No trip to Hong Kong is complete without a visit to the Giant Tian Tan Buddha and the Po Lin Monastery so we got on the MTR in Central and got off at the Tung Chung Station to get there. Then we walked over to the Ngong Ping 360 Cable Car, and took it up the hill to the Giant Buddha who was sitting serenely on top of the Ngong Ping plateau, looking down on the mountain scenery of Lantau Island.
Originally, the Buddhist monastery was built by three monks and was initially called Da Maopeng. In 1924, however, it was renamed Po Lin Monastery. About 70 years later, the Po Lin Monastery has become one of the most renowned and most popular destinations in Hong Kong.
The statue is named Tian Tan Buddha because its base is a model of the Altar of Heaven or Earthly Mount of Tian Tan, the Temple of Heaven in Beijing. It is one of the five large Buddha statues in China. Six smaller bronze statues known as “The Offering of the Six Devas” surround it. The offerings symbolize charity, morality, patience, zeal, meditation, and wisdom, all of which are necessary to enter into nirvana.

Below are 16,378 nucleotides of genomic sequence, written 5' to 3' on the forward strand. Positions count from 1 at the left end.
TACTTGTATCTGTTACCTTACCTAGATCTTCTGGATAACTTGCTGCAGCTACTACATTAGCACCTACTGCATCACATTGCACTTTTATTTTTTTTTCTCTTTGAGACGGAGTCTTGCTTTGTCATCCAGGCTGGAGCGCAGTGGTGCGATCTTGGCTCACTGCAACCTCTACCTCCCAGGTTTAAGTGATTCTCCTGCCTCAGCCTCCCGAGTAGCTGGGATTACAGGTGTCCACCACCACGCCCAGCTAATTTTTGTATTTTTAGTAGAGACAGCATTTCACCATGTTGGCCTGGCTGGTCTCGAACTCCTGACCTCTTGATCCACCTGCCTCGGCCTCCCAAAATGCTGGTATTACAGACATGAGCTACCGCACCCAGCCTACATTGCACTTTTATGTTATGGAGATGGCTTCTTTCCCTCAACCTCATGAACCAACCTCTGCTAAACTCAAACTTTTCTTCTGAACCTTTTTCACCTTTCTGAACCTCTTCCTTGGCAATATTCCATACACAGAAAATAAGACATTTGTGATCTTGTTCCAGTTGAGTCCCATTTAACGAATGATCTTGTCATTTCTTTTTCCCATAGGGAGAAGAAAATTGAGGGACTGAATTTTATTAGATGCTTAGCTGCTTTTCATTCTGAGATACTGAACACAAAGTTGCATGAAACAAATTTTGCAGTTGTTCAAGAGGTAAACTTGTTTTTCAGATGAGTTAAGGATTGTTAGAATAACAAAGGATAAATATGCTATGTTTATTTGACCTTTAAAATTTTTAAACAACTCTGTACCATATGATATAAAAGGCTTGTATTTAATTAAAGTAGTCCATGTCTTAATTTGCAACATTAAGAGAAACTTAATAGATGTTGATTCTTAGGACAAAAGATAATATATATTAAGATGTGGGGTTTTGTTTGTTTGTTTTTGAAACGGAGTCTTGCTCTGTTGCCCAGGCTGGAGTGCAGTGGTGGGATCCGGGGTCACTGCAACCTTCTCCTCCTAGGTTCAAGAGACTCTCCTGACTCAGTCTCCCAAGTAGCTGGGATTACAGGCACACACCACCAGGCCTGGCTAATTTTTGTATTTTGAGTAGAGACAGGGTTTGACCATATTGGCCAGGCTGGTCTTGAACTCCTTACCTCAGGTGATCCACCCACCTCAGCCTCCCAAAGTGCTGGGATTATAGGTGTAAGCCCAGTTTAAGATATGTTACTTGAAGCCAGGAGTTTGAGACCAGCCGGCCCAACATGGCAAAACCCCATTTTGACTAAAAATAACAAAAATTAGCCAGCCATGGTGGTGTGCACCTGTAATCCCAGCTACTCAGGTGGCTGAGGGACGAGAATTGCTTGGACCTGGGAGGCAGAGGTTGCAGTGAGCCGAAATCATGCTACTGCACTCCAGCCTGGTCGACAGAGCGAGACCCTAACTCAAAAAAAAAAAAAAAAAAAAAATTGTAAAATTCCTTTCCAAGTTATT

We got a decent workout as we climbed the 268 steps to reach where the Buddha resides. Once there, we had a beautiful view of Lantau Island and we visited the Buddha both inside and out.
From Po Lin Monastery it's a short walk to the Wisdom Path, an outdoor replica of the centuries old Heart Sutra, one of the world’s best-known prayers that is revered by Confucians, Buddhists and Taoists alike. The sutra is displayed on wooden pillars placed in the form of a figure 8 to symbolize the idea of immeasurable splendor and infinity.
After all the hiking up stairs and walking the Wisdom Path, we were ready to stop at the Po Lin monastery’s restaurant for a lunch of vegetarian dishes made by Buddhist monks. Refilled and refreshed, we continued exploring and then hiked back to Tung Chung on a beautiful nature trail, which was a nice way to end our viewing of the Giant Tian Tan Buddha. Highly recommended!